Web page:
Comey v. Trump – Part 1

Every week… EVERY week, the Trump administration has some controversy that sucks the air out of any meaningful legislative action in Washington. This week, it’s Attorney General Jeff Sessions. While I think it’s important to look at some of the clouds surrounding President Trump, I do not intend to ethically parse every controversy.

However, I believe last week’s Senate testimony from former FBI Director James Comey is particularly relevant for three reasons: Comey has spent decades as a U.S. attorney, including deputy attorney general under President George Bush and FBI Director under President Obama; his integrity has been well-regarded by both Republicans and Democrats; finally, his admission of taking notes after conversations beginning with then-President Elect Trump last November, has set the stage for a highly consequential debate as to who is telling the truth, not only between Trump and Comey, but as it relates to Russian interference in the 2016 election and Trump associates’ ties to Russia.

Of all the claims, counter-claims, and bluster stemming from Comey’s testimony, and the response from Trump and his attorney, the most stunning response to all this came from House Speaker Paul Ryan and I quote:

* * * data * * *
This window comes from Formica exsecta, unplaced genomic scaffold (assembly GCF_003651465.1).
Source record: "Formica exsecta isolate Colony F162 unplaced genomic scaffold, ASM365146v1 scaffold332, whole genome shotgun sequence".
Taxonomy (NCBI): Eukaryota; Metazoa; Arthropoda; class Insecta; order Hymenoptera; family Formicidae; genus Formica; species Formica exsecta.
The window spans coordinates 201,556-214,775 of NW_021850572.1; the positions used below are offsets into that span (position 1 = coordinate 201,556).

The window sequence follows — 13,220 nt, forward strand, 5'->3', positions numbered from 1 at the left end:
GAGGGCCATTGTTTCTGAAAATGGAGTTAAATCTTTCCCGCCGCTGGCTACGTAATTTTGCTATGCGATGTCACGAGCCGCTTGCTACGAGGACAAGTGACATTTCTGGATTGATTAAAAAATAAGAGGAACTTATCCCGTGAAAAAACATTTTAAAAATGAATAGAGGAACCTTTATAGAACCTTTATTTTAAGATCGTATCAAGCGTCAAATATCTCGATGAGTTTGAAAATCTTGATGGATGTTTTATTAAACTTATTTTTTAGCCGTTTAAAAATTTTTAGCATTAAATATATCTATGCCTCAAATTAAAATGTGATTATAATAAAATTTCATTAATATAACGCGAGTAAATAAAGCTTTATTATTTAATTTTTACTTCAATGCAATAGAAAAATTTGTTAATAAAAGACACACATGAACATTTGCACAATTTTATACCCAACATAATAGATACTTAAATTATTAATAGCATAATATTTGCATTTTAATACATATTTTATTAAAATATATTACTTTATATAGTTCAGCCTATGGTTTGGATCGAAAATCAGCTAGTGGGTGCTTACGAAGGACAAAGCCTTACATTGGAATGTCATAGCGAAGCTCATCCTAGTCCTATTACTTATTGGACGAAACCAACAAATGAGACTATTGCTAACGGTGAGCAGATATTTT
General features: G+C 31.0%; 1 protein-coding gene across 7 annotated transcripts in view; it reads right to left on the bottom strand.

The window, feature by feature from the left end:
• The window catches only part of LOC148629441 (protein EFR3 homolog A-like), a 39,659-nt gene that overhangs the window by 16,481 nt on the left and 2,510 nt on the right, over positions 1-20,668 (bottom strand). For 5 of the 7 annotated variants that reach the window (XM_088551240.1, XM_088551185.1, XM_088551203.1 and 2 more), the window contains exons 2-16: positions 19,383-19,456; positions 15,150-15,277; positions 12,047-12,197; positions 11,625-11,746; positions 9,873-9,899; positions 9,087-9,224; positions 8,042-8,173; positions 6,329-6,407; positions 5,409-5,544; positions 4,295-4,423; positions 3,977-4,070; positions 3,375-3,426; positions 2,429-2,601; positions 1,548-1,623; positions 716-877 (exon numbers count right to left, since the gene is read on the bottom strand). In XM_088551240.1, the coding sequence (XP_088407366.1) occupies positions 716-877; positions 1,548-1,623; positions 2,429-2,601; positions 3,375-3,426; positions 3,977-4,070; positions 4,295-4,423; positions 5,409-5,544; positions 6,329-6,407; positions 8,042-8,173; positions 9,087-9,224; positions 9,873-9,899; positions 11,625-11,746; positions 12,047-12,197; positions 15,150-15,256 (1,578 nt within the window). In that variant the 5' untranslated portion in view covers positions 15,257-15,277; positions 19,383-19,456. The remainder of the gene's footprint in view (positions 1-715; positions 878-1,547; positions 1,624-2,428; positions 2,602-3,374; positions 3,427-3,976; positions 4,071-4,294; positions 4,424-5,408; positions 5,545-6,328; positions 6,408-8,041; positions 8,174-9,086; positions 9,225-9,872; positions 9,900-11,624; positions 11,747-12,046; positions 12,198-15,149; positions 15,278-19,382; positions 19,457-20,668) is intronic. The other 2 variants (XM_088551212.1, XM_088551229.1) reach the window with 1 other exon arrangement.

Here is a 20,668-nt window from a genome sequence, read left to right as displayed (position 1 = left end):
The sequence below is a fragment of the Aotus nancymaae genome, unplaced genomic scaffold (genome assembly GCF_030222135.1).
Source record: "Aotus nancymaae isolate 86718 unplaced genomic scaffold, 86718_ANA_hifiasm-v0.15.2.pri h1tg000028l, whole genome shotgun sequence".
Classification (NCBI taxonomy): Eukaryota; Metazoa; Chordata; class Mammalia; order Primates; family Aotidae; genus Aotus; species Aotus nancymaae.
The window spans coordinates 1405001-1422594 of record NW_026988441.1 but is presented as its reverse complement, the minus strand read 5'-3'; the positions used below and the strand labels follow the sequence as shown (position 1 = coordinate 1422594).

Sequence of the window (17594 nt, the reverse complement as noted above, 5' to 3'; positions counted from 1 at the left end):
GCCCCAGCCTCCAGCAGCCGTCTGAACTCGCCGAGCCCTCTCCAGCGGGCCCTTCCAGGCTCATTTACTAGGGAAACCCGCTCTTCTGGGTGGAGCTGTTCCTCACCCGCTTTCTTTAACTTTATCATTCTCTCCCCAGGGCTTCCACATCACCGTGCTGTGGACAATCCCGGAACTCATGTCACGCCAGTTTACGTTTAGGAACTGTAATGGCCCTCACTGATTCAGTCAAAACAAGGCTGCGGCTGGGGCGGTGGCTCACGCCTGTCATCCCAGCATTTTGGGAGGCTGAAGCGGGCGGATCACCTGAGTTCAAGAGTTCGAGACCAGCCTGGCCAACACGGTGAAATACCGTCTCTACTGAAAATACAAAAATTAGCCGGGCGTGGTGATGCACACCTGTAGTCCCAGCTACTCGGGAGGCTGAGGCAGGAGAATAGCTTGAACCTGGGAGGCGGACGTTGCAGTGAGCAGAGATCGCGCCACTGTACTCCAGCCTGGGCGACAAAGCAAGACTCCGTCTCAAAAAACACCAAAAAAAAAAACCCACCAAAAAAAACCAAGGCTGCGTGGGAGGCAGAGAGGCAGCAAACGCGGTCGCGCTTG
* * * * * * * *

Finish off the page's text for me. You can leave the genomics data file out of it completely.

“He’s just new to this.”

“I’m not saying it’s an acceptable excuse,” Ryan added. “It’s just my observation.”

Okay, here are my observations on the events of last week, beginning with 8 ethically-relevant points regarding responsibility and accountability from Comey’s testimony that stood out to me.

  1. Comey said that one of the reasons he initiated a press conference to discuss Secretary Clinton’s e-mail investigation was because Attorney General Loretta Lynch had asked him to refer to the issue as a “matter” not an “investigation.” That, coupled with Lynch’s tarmac meeting with former President Bill Clinton, caused Comey to conclude that Lynch had been compromised.
  2. The director had nine one-on-one conversations with President Trump and created contemporaneous notes of “nearly all of them… especially the ones that were substantive.” He then shared those notes with FBI leadership at that time. It is highly unusual and ethically troubling for a sitting president to have repeated contact with the head of a lead investigative agency regarding an investigation connected to that president.

After one phone conversation initiated by the president, Comey said he shared both the content and concerns he had with “…the deputy director, my chief of staff, the general counsel, the deputy director’s chief counsel and, I think, in a number of circumstances, the number three in the FBI, and a few of the conversations included the head of the national security branch, so that group of us that lead the FBI when it comes to national security.”

Clearly, all of these individuals could be called to testify not only before the Senate Intelligence committee but Special Counsel Robert Muller.

Why did Comey feel the need to take notes?